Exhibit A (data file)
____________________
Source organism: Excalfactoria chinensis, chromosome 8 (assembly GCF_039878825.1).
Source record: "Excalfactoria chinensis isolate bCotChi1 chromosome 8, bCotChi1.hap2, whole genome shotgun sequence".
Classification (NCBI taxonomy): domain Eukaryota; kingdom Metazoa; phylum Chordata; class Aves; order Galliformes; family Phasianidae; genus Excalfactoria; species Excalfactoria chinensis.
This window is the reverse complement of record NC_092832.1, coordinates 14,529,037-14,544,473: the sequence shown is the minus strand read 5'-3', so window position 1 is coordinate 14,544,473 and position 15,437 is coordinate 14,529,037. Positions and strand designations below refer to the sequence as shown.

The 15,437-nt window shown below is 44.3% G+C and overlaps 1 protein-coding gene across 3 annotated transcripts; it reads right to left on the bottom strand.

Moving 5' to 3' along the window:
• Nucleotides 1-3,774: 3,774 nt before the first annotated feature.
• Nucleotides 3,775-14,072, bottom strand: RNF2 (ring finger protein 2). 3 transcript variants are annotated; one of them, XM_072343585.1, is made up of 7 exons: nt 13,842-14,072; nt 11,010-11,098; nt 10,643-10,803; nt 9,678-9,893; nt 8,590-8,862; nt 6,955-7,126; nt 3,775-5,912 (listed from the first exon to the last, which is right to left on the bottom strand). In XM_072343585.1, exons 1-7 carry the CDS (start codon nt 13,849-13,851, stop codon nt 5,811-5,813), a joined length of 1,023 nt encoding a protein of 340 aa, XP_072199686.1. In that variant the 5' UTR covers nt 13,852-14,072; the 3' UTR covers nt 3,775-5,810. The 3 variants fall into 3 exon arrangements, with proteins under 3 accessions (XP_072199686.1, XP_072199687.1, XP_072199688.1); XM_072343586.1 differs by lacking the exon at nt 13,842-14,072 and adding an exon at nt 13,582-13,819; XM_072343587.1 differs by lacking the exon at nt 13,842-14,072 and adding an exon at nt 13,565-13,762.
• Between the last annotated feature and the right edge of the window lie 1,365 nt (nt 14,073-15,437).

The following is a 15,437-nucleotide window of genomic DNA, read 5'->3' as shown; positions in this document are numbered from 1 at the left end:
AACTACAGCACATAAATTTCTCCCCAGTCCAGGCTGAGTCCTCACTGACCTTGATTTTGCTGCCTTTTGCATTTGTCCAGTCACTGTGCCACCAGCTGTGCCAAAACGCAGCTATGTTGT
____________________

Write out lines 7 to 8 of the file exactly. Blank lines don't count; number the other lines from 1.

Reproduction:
• Nucleotides 1-3,774: 3,774 nt before the first annotated feature.
• Nucleotides 3,775-14,072, bottom strand: RNF2 (ring finger protein 2). 3 transcript variants are annotated; one of them, XM_072343585.1, is made up of 7 exons: nt 13,842-14,072; nt 11,010-11,098; nt 10,643-10,803; nt 9,678-9,893; nt 8,590-8,862; nt 6,955-7,126; nt 3,775-5,912 (listed from the first exon to the last, which is right to left on the bottom strand). In XM_072343585.1, exons 1-7 carry the CDS (start codon nt 13,849-13,851, stop codon nt 5,811-5,813), a joined length of 1,023 nt encoding a protein of 340 aa, XP_072199686.1. In that variant the 5' UTR covers nt 13,852-14,072; the 3' UTR covers nt 3,775-5,810. The 3 variants fall into 3 exon arrangements, with proteins under 3 accessions (XP_072199686.1, XP_072199687.1, XP_072199688.1); XM_072343586.1 differs by lacking the exon at nt 13,842-14,072 and adding an exon at nt 13,582-13,819; XM_072343587.1 differs by lacking the exon at nt 13,842-14,072 and adding an exon at nt 13,565-13,762.